23. Assess for the presence of peripheral edema. Do not elevate legs if the client is dyspneic.
Decreased systemic blood pressure to stimulation of aldosterone, which causes increased renal tubular reabsorption of sodium Low-sodium diet helps prevent increased sodium retention, which decreases water retention. Fluid restriction may be used to decrease fluid intake, hence decreasing fluid volume excess.

24. Measure abdominal girth, as indicated.
In progressive right-sided heart failure, fluid may shift into the peritoneal space, causing increasing abdominal girth (ascites).

25. Palpate abdomen. Note reports of right upper quadrant pain and tenderness.
Advancing HF leads to venous congestion, resulting in abdominal distension, liver engorgement (hepatomegaly), and pain. This can alter liver function and prolong drug metabolism.

26. Encourage verbalization of feelings regarding limitations.
Expression of feelings may decrease anxiety, which is an energy drain that can contribute to feelings of fatigue.

27. Weigh the patient daily and compare to the previous measurement.
Bodyweight is a sensitive indicator of fluid balance, and an increase indicates fluid volume excess. Daily weight monitoring is essential for assessing fluid balance in patients with heart failure. Significant weight gain may indicate fluid retention, prompting adjustments in medication, such as diuretic dosing.

28. Follow a low-sodium diet and/or fluid restriction
The client senses thirst because the body senses dehydration. Oral care can alleviate the sensation without an increase in fluid intake.

29. Encourage or provide oral care q2
Heart failure causes venous congestion, resulting in increased capillary pressure. When hydrostatic pressure exceeds interstitial pressure, fluids leak out of the capillaries and present as edema in the legs and sacrum. Elevation of legs increases venous return to the heart.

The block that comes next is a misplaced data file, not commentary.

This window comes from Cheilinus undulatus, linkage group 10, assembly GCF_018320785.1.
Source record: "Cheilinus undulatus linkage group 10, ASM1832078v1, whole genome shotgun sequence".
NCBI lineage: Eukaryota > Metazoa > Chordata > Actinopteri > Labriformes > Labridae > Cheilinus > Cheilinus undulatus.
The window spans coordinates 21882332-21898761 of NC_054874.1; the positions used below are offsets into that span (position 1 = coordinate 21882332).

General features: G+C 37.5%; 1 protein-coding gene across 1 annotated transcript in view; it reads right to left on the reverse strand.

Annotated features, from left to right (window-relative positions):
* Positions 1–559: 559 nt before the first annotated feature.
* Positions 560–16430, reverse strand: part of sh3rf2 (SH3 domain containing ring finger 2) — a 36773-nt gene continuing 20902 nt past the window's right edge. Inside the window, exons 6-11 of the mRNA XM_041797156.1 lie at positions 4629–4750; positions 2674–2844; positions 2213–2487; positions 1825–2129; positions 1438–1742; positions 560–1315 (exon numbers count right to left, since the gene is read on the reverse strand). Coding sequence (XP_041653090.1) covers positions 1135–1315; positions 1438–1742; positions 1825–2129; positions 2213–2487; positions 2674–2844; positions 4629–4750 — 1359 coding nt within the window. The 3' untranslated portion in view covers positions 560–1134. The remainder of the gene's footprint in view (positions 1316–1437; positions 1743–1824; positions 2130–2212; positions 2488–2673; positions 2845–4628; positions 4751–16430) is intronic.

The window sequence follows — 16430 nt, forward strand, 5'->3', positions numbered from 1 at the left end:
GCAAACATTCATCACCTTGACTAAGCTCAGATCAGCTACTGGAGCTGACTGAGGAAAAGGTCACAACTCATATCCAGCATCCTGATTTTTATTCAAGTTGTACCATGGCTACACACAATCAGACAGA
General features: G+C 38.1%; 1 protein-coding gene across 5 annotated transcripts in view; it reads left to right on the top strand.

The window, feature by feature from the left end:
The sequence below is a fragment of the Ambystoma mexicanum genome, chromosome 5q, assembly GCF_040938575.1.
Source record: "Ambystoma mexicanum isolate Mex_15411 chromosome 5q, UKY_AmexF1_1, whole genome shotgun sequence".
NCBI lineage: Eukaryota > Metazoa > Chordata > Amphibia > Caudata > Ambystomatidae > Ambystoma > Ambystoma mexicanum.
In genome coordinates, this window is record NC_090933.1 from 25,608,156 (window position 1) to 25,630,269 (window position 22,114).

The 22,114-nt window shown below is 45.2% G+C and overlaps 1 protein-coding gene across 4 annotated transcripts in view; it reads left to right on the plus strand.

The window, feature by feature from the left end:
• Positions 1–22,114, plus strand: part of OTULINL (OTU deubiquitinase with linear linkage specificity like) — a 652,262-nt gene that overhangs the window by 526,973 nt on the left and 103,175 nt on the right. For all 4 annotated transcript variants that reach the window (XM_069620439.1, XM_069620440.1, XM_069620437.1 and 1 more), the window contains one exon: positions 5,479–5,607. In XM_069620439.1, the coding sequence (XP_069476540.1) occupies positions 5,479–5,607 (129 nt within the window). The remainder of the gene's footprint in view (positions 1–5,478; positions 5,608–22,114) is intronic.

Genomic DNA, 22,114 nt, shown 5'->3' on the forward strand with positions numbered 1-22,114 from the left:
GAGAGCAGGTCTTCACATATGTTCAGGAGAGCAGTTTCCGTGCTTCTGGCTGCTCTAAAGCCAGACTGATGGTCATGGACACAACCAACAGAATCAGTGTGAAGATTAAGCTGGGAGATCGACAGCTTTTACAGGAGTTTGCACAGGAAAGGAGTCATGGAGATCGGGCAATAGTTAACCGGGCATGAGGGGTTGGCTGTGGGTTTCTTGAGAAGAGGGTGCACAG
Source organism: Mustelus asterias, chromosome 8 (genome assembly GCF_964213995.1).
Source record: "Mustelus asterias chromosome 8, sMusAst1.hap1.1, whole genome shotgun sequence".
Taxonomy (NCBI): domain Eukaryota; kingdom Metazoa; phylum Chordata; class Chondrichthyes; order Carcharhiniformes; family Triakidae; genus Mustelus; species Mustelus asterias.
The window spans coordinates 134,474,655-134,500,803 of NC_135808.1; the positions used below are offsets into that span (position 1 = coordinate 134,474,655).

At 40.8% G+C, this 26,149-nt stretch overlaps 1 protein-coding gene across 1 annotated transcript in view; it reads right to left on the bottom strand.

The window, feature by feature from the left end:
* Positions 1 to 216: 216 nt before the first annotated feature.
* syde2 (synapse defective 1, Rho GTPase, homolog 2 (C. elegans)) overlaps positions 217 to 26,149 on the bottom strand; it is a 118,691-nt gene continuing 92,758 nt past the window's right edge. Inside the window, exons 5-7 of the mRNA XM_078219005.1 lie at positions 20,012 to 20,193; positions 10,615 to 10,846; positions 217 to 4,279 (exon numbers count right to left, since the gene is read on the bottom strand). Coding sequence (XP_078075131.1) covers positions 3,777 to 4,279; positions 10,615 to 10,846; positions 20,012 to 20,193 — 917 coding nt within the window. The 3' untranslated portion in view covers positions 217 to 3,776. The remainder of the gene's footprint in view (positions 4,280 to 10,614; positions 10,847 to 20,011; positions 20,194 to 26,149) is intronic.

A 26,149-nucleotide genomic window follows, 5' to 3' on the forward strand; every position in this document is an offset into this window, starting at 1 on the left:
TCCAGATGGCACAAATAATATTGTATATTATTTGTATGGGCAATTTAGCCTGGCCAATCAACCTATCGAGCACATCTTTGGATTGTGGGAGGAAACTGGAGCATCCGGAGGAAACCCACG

30. Change position frequently. Elevate feet when sitting. Inspect skin surface, keep dry, and provide padding as indicated.
To prevent pressure ulcers, the nurse assesses the patient for skin breakdown and implements preventive measures, considering the increased risk in areas affected by edema. This includes proper positioning to alleviate pressure and regular repositioning. The nurse recognizes that edema, impaired circulation, inadequate nutrition, and prolonged immobility, such as bed rest, are factors that can collectively compromise skin integrity. Close monitoring and proactive interventions are essential in maintaining skin health.

31. Provide small, frequent, easily digestible meals.
Reduced gastric motility can adversely affect digestion and absorption. Small, frequent meals may enhance digestion/ prevent abdominal discomfort.

32. Institute/instruct patient regarding fluid restrictions as appropriate.
This helps reduce extracellular volume.

33. Administer medications as indicated.
See Pharmacologic Management

34. Maintain fluid and sodium restrictions as indicated.
Reduces total body water and prevents fluid reaccumulation.

35. Consult with a dietitian.